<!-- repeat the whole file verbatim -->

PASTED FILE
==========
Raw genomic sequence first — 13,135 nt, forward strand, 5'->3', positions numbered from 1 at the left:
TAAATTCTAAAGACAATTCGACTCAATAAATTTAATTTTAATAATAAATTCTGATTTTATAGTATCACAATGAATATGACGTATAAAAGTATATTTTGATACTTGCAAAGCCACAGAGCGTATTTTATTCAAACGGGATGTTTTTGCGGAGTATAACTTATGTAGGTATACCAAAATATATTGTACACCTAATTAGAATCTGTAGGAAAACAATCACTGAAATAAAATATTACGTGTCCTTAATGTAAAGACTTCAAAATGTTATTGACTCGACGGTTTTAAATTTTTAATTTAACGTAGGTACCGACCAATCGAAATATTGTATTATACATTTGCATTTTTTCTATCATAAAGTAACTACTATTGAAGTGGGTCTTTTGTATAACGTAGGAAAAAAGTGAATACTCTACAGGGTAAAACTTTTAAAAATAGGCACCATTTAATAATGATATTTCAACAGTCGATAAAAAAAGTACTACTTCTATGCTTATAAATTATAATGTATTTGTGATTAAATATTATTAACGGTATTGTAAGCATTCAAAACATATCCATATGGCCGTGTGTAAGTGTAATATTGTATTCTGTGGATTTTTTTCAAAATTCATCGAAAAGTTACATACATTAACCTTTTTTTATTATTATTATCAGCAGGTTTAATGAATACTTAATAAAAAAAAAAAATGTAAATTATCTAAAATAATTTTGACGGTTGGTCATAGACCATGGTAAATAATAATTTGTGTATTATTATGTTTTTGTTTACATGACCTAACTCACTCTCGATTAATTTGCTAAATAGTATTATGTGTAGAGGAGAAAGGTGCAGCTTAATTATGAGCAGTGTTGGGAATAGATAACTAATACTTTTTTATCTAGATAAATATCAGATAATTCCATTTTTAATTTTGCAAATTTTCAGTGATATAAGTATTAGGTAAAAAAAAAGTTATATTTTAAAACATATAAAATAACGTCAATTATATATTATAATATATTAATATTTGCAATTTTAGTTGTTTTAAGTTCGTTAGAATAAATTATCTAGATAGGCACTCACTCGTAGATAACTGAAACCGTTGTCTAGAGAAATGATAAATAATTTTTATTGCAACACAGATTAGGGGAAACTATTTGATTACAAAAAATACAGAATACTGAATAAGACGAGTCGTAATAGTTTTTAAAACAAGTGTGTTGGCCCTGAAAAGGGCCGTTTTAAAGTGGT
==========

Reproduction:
Raw genomic sequence first — 13,135 nt, forward strand, 5'->3', positions numbered from 1 at the left:
TAAATTCTAAAGACAATTCGACTCAATAAATTTAATTTTAATAATAAATTCTGATTTTATAGTATCACAATGAATATGACGTATAAAAGTATATTTTGATACTTGCAAAGCCACAGAGCGTATTTTATTCAAACGGGATGTTTTTGCGGAGTATAACTTATGTAGGTATACCAAAATATATTGTACACCTAATTAGAATCTGTAGGAAAACAATCACTGAAATAAAATATTACGTGTCCTTAATGTAAAGACTTCAAAATGTTATTGACTCGACGGTTTTAAATTTTTAATTTAACGTAGGTACCGACCAATCGAAATATTGTATTATACATTTGCATTTTTTCTATCATAAAGTAACTACTATTGAAGTGGGTCTTTTGTATAACGTAGGAAAAAAGTGAATACTCTACAGGGTAAAACTTTTAAAAATAGGCACCATTTAATAATGATATTTCAACAGTCGATAAAAAAAGTACTACTTCTATGCTTATAAATTATAATGTATTTGTGATTAAATATTATTAACGGTATTGTAAGCATTCAAAACATATCCATATGGCCGTGTGTAAGTGTAATATTGTATTCTGTGGATTTTTTTCAAAATTCATCGAAAAGTTACATACATTAACCTTTTTTTATTATTATTATCAGCAGGTTTAATGAATACTTAATAAAAAAAAAAAATGTAAATTATCTAAAATAATTTTGACGGTTGGTCATAGACCATGGTAAATAATAATTTGTGTATTATTATGTTTTTGTTTACATGACCTAACTCACTCTCGATTAATTTGCTAAATAGTATTATGTGTAGAGGAGAAAGGTGCAGCTTAATTATGAGCAGTGTTGGGAATAGATAACTAATACTTTTTTATCTAGATAAATATCAGATAATTCCATTTTTAATTTTGCAAATTTTCAGTGATATAAGTATTAGGTAAAAAAAAAGTTATATTTTAAAACATATAAAATAACGTCAATTATATATTATAATATATTAATATTTGCAATTTTAGTTGTTTTAAGTTCGTTAGAATAAATTATCTAGATAGGCACTCACTCGTAGATAACTGAAACCGTTGTCTAGAGAAATGATAAATAATTTTTATTGCAACACAGATTAGGGGAAACTATTTGATTACAAAAAATACAGAATACTGAATAAGACGAGTCGTAATAGTTTTTAAAACAAGTGTGTTGGCCCTGAAAAGGGCCGTTTTAAAGTGGT